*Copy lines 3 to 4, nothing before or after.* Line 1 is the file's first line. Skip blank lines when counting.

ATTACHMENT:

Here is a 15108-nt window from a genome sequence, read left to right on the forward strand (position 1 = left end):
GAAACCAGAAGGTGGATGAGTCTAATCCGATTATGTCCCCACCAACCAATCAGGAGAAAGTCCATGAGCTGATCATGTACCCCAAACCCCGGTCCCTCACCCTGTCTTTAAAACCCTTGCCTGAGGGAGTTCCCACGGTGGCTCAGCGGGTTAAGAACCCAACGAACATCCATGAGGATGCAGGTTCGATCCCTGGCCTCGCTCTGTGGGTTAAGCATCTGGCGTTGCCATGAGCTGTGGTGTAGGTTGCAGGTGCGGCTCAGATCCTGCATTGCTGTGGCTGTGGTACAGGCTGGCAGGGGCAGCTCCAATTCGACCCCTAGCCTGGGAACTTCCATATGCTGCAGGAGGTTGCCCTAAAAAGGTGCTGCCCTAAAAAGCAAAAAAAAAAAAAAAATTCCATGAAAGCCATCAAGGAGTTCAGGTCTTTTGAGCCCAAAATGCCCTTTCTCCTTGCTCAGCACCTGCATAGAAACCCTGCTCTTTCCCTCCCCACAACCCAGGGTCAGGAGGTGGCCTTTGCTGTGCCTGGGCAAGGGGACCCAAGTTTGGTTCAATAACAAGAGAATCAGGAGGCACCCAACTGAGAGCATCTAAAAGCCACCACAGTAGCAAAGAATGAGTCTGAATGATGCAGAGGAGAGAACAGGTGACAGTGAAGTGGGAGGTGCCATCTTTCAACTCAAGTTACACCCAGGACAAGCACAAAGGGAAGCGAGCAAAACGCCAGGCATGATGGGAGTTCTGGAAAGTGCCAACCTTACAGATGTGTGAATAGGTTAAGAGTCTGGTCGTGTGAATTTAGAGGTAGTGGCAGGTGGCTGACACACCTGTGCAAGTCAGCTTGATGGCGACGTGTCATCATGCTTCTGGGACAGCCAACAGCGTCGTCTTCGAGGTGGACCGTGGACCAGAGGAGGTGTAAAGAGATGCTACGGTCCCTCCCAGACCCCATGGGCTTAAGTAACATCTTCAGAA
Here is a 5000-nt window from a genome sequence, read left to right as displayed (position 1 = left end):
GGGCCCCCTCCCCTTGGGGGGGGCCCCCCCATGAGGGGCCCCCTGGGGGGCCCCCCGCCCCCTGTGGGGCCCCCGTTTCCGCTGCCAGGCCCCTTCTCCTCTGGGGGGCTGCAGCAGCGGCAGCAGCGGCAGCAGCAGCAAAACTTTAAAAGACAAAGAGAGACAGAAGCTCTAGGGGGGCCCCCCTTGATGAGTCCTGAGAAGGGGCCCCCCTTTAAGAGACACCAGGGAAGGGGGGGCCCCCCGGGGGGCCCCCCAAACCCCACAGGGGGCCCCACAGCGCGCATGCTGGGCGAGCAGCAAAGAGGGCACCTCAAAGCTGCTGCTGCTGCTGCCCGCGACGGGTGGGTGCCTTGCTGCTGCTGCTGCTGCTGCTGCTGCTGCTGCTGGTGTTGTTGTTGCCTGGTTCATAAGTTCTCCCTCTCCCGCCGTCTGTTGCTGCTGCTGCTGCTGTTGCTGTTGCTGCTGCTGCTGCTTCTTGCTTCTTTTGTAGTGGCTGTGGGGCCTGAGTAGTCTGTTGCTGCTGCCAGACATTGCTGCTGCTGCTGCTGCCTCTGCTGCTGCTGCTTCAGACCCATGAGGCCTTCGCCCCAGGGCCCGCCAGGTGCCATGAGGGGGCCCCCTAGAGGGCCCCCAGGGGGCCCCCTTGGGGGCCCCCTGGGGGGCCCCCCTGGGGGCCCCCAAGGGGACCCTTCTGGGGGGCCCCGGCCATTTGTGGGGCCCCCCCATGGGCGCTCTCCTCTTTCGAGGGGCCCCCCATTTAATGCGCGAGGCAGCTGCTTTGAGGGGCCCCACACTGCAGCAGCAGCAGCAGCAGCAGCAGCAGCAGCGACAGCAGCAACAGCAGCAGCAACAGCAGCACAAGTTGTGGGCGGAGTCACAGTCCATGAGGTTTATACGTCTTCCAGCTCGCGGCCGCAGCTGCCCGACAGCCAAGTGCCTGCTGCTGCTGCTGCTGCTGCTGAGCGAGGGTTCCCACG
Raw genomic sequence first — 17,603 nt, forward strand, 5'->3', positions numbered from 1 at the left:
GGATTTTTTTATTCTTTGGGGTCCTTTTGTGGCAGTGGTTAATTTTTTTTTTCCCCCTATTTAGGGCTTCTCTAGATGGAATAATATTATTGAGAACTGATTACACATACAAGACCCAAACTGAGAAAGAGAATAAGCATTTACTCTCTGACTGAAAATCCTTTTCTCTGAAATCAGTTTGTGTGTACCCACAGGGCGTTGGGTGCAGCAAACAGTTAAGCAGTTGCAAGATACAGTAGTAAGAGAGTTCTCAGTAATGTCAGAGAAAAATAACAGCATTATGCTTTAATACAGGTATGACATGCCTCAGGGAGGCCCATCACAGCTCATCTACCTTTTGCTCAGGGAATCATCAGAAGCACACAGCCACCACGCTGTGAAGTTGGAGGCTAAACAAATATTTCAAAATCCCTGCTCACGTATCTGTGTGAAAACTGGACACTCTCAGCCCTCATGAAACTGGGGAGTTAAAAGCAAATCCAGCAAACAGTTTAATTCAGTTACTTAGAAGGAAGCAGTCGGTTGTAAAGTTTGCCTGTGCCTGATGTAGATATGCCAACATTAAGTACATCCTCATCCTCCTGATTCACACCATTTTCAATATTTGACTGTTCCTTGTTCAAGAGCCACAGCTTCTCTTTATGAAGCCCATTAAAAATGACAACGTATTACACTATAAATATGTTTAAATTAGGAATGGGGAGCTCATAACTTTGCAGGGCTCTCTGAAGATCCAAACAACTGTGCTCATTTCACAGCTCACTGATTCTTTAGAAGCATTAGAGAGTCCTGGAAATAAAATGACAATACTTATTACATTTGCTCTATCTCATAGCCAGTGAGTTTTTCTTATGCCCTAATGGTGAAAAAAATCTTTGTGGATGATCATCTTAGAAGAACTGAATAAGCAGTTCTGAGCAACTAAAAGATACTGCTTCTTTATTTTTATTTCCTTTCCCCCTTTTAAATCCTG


Here is a 5000-nt window from a genome sequence, read left to right as displayed (position 1 = left end):
GGGCCCCCTCCCCTTGGGGGGGGCCCCCCCATGAGGGGCCCCCTGGGGGGCCCCCCGCCCCCTGTGGGGCCCCCGTTTCCGCTGCCAGGCCCCTTCTCCTCTGGGGGGCTGCAGCAGCGGCAGCAGCGGCAGCAGCAGCAAAACTTTAAAAGACAAAGAGAGACAGAAGCTCTAGGGGGGCCCCCCTTGATGAGTCCTGAGAAGGGGCCCCCCTTTAAGAGACACCAGGGAAGGGGGGGCCCCCCGGGGGGCCCCCCAAACCCCACAGGGGGCCCCACAGCGCGCATGCTGGGCGAGCAGCAAAGAGGGCACCTCAAAGCTGCTGCTGCTGCTGCCCGCGACGGGTGGGTGCCTTGCTGCTGCTGCTGCTGCTGCTGCTGCTGCTGCTGGTGTTGTTGTTGCCTGGTTCATAAGTTCTCCCTCTCCCGCCGTCTGTTGCTGCTGCTGCTGCTGTTGCTGTTGCTGCTGCTGCTGCTTCTTGCTTCTTTTGTAGTGGCTGTGGGGCCTGAGTAGTCTGTTGCTGCTGCCAGACATTGCTGCTGCTGCTGCTGCCTCTGCTGCTGCTGCTTCAGACCCATGAGGCCTTCGCCCCAGGGCCCGCCAGGTGCCATGAGGGGGCCCCCTAGAGGGCCCCCAGGGGGCCCCCTTGGGGGCCCCCTGGGGGGCCCCCCTGGGGGCCCCCAAGGGGACCCTTCTGGGGGGCCCCGGCCATTTGTGGGGCCCCCCCATGGGCGCTCTCCTCTTTCGAGGGGCCCCCCATTTAATGCGCGAGGCAGCTGCTTTGAGGGGCCCCACACTGCAGCAGCAGCAGCAGCAGCAGCAGCAGCAGCGACAGCAGCAACAGCAGCAGCAACAGCAGCACAAGTTGTGGGCGGAGTCACAGTCCATGAGGTTTATACGTCTTCCAGCTCGCGGCCGCAGCTGCCCGACAGCCAAGTGCCTGCTGCTGCTGCTGCTGCTGCTGAGCGAGGGTTCCCACG